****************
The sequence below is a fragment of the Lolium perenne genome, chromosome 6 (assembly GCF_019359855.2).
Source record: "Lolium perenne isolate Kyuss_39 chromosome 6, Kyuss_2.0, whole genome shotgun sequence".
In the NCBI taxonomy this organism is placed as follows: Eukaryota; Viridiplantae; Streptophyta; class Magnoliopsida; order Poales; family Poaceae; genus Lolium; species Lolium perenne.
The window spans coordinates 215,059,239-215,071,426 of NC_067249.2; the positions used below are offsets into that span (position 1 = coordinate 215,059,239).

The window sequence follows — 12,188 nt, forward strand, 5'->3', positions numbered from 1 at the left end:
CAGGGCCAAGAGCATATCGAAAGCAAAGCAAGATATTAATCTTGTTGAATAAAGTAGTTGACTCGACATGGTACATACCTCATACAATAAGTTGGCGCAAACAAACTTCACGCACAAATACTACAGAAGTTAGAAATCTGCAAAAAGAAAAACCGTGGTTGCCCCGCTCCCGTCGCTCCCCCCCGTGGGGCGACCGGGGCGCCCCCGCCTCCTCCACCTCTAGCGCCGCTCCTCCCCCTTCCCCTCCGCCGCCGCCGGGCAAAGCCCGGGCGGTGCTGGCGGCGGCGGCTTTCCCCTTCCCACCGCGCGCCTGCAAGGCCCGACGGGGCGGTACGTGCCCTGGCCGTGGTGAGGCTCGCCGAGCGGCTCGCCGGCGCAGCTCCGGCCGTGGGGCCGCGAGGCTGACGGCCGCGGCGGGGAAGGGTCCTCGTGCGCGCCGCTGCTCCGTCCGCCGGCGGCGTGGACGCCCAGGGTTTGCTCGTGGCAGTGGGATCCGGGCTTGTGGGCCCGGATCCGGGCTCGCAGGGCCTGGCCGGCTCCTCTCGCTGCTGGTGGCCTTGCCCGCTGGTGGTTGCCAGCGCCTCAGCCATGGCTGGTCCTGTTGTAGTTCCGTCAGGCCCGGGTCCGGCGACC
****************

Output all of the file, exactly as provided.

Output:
The sequence below is a fragment of the Lolium perenne genome, chromosome 6 (assembly GCF_019359855.2).
Source record: "Lolium perenne isolate Kyuss_39 chromosome 6, Kyuss_2.0, whole genome shotgun sequence".
In the NCBI taxonomy this organism is placed as follows: Eukaryota; Viridiplantae; Streptophyta; class Magnoliopsida; order Poales; family Poaceae; genus Lolium; species Lolium perenne.
The window spans coordinates 215,059,239-215,071,426 of NC_067249.2; the positions used below are offsets into that span (position 1 = coordinate 215,059,239).

The window sequence follows — 12,188 nt, forward strand, 5'->3', positions numbered from 1 at the left end:
CAGGGCCAAGAGCATATCGAAAGCAAAGCAAGATATTAATCTTGTTGAATAAAGTAGTTGACTCGACATGGTACATACCTCATACAATAAGTTGGCGCAAACAAACTTCACGCACAAATACTACAGAAGTTAGAAATCTGCAAAAAGAAAAACCGTGGTTGCCCCGCTCCCGTCGCTCCCCCCCGTGGGGCGACCGGGGCGCCCCCGCCTCCTCCACCTCTAGCGCCGCTCCTCCCCCTTCCCCTCCGCCGCCGCCGGGCAAAGCCCGGGCGGTGCTGGCGGCGGCGGCTTTCCCCTTCCCACCGCGCGCCTGCAAGGCCCGACGGGGCGGTACGTGCCCTGGCCGTGGTGAGGCTCGCCGAGCGGCTCGCCGGCGCAGCTCCGGCCGTGGGGCCGCGAGGCTGACGGCCGCGGCGGGGAAGGGTCCTCGTGCGCGCCGCTGCTCCGTCCGCCGGCGGCGTGGACGCCCAGGGTTTGCTCGTGGCAGTGGGATCCGGGCTTGTGGGCCCGGATCCGGGCTCGCAGGGCCTGGCCGGCTCCTCTCGCTGCTGGTGGCCTTGCCCGCTGGTGGTTGCCAGCGCCTCAGCCATGGCTGGTCCTGTTGTAGTTCCGTCAGGCCCGGGTCCGGCGACC